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Investigating Prayer

Threaded between all the Brexit news of the last week has been the case of Harry Dunn. He was a young lad who was knocked off his motor bike by a motorist in a country lane near a US airbase. The driver of the car was the wife of an American diplomat who initially agreed to co-operate with British police in their investigations but then fled to America and claimed immunity from prosecution. His parents, understandably distraught, have tried to fight for justice for their dead son taking their case to the White House and an audience with President Trump. Bizarrely, he claimed the woman in question was in the next room and he was happy to bring her in if they wanted to make up. It was an offer Harry’s parents rejected as they wanted the accused to face justice in the UK. The case continues.
Such cases of the underdog facing up to powerful forces, trying to get justice for their cause are common. It is just such a scenario which Jesus sets up in the parable he tells which Luke records in chapter 18 of his gospel. The judge says Jesus ‘neither feared God nor cared about people.’ (verse 2) A widow kept on coming to him with her plea for justice against her adversary. The judge refuses but eventually gives in because she won’t let the case rest: ‘so that she won’t eventually wear me out with her coming.’ (verse 5)
It is tempting on first hearing this story to think that God is like the unjust judge, a Trump like figure who does not really give a damn but who might change his mind out of expediency if enough pressure is exerted over a length of time. But Jesus tells the story not because the judge is like God but because God is the opposite. It is the contrast between the nature of the judge and the nature of God that we are meant to understand. ‘Will God not bring justice to his chosen ones who cry out to him day and night? Jesus asks rhetorically. ‘Will he keep putting them off? (verse 7) ‘I tell you’, Jesus goes on, ‘he will see that they get justice, and quickly’. (verse 8)
So, what is the point of the story? Just to compare the goodness of God with the often heartless attitudes of those in power? The clues are at the beginning and end. The parable is told so that the disciples ‘should always pray and not give up.’ (verse 1) It also illustrates that prayer requires faith. Will the Son of Man find faith on the earth when he comes? (verse 8)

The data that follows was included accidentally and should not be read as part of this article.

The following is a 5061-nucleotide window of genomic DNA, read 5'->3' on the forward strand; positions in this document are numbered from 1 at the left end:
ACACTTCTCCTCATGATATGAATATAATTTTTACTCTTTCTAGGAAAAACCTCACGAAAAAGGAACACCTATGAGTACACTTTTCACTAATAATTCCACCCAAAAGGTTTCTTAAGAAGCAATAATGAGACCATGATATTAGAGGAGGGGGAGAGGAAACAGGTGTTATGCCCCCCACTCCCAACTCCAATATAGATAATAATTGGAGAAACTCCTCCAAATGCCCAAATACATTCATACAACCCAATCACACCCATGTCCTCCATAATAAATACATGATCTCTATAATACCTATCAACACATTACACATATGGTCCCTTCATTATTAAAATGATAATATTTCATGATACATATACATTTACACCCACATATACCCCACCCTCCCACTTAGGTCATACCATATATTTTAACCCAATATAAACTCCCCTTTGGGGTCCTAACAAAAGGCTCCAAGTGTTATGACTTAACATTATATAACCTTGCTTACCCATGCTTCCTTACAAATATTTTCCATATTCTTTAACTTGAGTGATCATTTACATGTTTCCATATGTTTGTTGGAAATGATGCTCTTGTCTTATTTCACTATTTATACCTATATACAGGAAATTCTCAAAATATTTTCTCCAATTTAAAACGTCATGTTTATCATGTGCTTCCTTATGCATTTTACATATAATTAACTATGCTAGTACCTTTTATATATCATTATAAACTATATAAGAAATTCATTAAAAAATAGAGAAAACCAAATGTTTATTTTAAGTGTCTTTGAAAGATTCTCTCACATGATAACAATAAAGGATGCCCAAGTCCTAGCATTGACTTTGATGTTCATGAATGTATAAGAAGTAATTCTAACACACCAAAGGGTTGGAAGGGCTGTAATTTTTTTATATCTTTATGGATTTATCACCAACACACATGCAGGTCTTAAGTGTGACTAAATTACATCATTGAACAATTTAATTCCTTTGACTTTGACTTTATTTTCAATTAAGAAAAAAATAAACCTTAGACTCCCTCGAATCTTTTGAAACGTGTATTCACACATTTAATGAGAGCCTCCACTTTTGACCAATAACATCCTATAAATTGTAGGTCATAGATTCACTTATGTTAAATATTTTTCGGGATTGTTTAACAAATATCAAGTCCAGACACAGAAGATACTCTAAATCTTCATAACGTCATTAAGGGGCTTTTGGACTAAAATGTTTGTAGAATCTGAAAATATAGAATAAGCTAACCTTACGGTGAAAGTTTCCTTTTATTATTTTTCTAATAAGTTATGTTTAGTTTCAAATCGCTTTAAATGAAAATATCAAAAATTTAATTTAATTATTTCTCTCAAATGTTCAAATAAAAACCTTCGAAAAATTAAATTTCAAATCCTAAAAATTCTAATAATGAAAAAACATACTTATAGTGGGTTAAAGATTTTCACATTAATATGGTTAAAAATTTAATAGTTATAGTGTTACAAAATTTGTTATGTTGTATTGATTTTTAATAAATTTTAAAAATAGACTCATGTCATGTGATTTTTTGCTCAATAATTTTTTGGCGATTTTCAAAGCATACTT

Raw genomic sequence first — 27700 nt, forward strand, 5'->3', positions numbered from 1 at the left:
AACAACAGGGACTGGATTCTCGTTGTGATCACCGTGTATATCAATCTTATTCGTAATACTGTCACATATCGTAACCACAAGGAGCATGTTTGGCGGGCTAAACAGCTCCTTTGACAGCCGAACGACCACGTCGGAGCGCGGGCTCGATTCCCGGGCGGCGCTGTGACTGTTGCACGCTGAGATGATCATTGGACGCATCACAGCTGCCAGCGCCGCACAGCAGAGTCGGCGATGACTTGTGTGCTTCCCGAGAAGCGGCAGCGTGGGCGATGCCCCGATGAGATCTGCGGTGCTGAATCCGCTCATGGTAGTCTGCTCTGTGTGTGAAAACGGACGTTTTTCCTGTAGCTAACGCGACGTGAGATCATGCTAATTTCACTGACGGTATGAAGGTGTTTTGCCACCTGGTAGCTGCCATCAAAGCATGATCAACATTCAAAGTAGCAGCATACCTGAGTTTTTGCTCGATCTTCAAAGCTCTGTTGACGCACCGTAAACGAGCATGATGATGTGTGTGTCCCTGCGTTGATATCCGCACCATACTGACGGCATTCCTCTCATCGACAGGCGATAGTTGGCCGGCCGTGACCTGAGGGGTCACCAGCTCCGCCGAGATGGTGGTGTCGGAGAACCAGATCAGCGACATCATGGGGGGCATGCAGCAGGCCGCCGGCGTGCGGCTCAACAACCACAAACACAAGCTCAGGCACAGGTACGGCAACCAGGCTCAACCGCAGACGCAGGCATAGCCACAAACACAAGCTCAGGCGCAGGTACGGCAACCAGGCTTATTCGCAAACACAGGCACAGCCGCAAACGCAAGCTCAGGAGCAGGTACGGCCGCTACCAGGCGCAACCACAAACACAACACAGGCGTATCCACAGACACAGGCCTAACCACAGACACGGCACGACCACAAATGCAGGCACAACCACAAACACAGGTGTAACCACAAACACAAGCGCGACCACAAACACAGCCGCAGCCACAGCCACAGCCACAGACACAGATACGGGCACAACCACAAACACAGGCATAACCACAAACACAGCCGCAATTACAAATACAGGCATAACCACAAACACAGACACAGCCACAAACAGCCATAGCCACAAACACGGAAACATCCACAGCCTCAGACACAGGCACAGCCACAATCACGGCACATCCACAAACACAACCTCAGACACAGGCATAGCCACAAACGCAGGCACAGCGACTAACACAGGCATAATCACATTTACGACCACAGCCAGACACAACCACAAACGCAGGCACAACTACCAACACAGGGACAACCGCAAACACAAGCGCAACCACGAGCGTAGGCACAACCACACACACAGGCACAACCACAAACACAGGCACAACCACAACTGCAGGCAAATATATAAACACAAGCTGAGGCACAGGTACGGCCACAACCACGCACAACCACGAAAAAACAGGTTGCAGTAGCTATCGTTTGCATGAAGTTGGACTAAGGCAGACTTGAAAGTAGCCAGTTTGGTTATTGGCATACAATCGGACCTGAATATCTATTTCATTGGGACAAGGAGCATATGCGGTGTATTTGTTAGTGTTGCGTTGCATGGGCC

If you are wanting to be disciples, learners in the school of Jesus, seeking to live his way, can I ask two questions for your reflection today? How often do you pray? What do you pray for?
In telling this parable, I believe that Jesus is wanting us to consider the nature of the relationship we have with God. Are we tempted to think of him as a somewhat irascible old man in the sky who might just help us out if we’re in a tight spot? Is he just a concept, an idea, a mind behind the universe who pushed the button that made the big bang happen? Or is he a person like you …because you are made in his image? Does he relate, have friends, feelings and emotions? This is more like the God we encounter in the bible.
Our old testament reading today from Genesis, seeks to describe the earliest encounters of human beings with this living God who is neither a statue or a part of the natural world. Jacob wrestles with a man by the Jabbok stream. The man turns out to be an incarnation of God. Jacob is given a new name: Israel, a name which still has potency now ‘because you have struggled with God and with humanity and have overcome.’ (Genesis 32.28) There is much mystery in this text but the compelling truth shining from it is the truth behind both old and new testaments; God is known in relationship with his people, the tribes of Israel and in the person of Jesus Christ. Sometimes that relationship is strained, there is struggle, there is dispute and argument. At other times it is a relationship of warm embrace encouragement and hope. Always underpinning that relationship is love, ‘not that we loved God, but that he first loved us and sent his son to be the atoning sacrifice for our sins.’ (1 John 4.10) God is love, he is relationship; Father, Son and Holy Spirit. He reaches out to everyone of us in that relationship of love every day.